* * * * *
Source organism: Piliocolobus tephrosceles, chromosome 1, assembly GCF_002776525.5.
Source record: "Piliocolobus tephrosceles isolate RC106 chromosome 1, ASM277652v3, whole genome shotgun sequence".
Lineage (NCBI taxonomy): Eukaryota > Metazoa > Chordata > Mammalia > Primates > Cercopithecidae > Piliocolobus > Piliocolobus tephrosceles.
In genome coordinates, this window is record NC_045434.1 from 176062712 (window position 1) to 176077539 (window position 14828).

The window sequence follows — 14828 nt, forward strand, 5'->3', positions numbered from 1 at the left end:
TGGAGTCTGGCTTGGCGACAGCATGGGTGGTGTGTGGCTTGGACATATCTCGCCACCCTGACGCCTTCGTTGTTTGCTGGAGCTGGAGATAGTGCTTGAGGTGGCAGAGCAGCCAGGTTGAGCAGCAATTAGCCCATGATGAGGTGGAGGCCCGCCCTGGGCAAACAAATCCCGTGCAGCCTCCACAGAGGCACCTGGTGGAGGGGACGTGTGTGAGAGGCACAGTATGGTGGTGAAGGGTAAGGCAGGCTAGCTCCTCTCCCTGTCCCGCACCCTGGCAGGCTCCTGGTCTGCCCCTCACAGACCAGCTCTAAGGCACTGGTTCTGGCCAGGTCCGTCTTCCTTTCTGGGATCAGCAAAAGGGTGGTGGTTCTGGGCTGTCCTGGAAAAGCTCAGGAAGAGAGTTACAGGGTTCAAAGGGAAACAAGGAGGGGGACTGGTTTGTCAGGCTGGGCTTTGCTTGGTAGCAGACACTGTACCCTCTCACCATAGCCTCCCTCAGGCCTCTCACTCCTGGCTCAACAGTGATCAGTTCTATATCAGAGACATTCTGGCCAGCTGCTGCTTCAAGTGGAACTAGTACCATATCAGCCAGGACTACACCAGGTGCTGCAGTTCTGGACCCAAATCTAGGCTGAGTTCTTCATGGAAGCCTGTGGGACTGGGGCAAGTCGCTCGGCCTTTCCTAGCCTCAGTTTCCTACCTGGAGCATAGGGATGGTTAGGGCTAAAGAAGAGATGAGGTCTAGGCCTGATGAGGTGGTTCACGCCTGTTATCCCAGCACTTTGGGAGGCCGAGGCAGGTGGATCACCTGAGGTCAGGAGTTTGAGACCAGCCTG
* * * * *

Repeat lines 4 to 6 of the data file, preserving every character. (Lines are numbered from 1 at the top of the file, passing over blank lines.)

In genome coordinates, this window is record NC_045434.1 from 176062712 (window position 1) to 176077539 (window position 14828).

The window sequence follows — 14828 nt, forward strand, 5'->3', positions numbered from 1 at the left end:
TGGAGTCTGGCTTGGCGACAGCATGGGTGGTGTGTGGCTTGGACATATCTCGCCACCCTGACGCCTTCGTTGTTTGCTGGAGCTGGAGATAGTGCTTGAGGTGGCAGAGCAGCCAGGTTGAGCAGCAATTAGCCCATGATGAGGTGGAGGCCCGCCCTGGGCAAACAAATCCCGTGCAGCCTCCACAGAGGCACCTGGTGGAGGGGACGTGTGTGAGAGGCACAGTATGGTGGTGAAGGGTAAGGCAGGCTAGCTCCTCTCCCTGTCCCGCACCCTGGCAGGCTCCTGGTCTGCCCCTCACAGACCAGCTCTAAGGCACTGGTTCTGGCCAGGTCCGTCTTCCTTTCTGGGATCAGCAAAAGGGTGGTGGTTCTGGGCTGTCCTGGAAAAGCTCAGGAAGAGAGTTACAGGGTTCAAAGGGAAACAAGGAGGGGGACTGGTTTGTCAGGCTGGGCTTTGCTTGGTAGCAGACACTGTACCCTCTCACCATAGCCTCCCTCAGGCCTCTCACTCCTGGCTCAACAGTGATCAGTTCTATATCAGAGACATTCTGGCCAGCTGCTGCTTCAAGTGGAACTAGTACCATATCAGCCAGGACTACACCAGGTGCTGCAGTTCTGGACCCAAATCTAGGCTGAGTTCTTCATGGAAGCCTGTGGGACTGGGGCAAGTCGCTCGGCCTTTCCTAGCCTCAGTTTCCTACCTGGAGCATAGGGATGGTTAGGGCTAAAGAAGAGATGAGGTCTAGGCCTGATGAGGTGGTTCACGCCTGTTATCCCAGCACTTTGGGAGGCCGAGGCAGGTGGATCACCTGAGGTCAGGAGTTTGAGACCAGCCTG